The calculations of means and standard deviations (SD) of semen traits were calculated with SAS® 9.2, SAS Institute Inc., Cary, NC, USA. For all analysis, differences were considered significant when P values were ≤ 0.05. Data was analyzed by one-way ANOVA, followed by means comparisons for all pairs using Tukey-Kramer HSD test. 
It was found that during measurement of scrotal skin thickness, Vernier callipers were painful, due to that the animals were getting disturbed which lead into errors in measurements whereas USG was painless and measurements were more accurate. The overall testicular biometry of Sahiwal bulls i.e. SC, average testicular length, average testicular breadth and paired testicular volume (PTV) are given in Table 1. There were no significant differences in testicular biometry between good and poor semen quality bulls (Table 1).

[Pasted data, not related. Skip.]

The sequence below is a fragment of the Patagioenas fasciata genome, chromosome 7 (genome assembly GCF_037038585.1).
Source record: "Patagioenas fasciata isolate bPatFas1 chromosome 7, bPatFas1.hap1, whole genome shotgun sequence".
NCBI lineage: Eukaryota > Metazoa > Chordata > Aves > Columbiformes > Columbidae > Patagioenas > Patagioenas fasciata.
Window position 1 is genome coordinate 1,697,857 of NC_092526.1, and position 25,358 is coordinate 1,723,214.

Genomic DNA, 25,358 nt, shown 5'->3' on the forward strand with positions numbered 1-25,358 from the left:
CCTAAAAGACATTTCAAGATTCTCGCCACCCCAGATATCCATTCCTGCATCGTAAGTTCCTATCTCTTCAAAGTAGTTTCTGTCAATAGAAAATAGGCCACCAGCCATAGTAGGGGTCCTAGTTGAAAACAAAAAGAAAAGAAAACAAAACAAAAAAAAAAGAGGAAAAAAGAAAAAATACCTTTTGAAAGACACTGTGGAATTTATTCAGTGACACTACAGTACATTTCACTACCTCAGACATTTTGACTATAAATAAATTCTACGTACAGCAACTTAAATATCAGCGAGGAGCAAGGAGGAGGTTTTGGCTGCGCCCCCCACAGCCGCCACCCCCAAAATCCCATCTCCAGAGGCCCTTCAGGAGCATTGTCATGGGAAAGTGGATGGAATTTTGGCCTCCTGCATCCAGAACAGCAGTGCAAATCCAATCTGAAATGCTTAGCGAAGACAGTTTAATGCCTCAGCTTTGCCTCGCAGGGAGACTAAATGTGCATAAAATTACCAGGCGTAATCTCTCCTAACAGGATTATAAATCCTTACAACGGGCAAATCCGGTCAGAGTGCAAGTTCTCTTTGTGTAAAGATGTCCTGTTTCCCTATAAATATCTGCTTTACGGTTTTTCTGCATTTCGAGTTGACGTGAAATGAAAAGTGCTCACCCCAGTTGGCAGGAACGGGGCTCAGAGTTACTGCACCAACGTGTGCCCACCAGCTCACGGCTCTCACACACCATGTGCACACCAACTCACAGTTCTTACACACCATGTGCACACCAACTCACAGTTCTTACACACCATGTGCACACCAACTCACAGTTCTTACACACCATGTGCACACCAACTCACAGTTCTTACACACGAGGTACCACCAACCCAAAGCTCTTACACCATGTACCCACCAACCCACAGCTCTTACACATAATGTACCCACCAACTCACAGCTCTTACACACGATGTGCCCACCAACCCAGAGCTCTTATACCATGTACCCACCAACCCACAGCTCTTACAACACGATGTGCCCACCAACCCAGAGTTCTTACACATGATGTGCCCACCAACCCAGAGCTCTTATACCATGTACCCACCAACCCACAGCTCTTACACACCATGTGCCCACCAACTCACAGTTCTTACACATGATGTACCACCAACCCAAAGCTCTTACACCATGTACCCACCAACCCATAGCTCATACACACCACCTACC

Table 1: Relationship of testicular biometry (ME±SE) of sahiwal bull with semen quality.

Bulls were grouped into three groups based on the scrotal circumference (<34 cm, 34-36 cm and >36 cm). The mass activity (MA), live sperm%, total sperm abnormalities and sperm concentration (billion /ml), were significantly (P<0.01) more in the bulls having higher scrotal circumference (>36 cm) as compared lower SC group (<34 cm) Table 2. Similarly, the HOST% were significant (P<0.05) between lower and higher SC group. The total sperm abnormality was significantly (P<0.05) less in the higher SC group (>36cm) than the lower SC group (<34cm). The semen volume and intact sperm% were more in higher scrotal circumference group of bulls but statistically non-significant (Table 2).

Table 2: Relationship of scrotum circumference (ME±SE) with semen quality.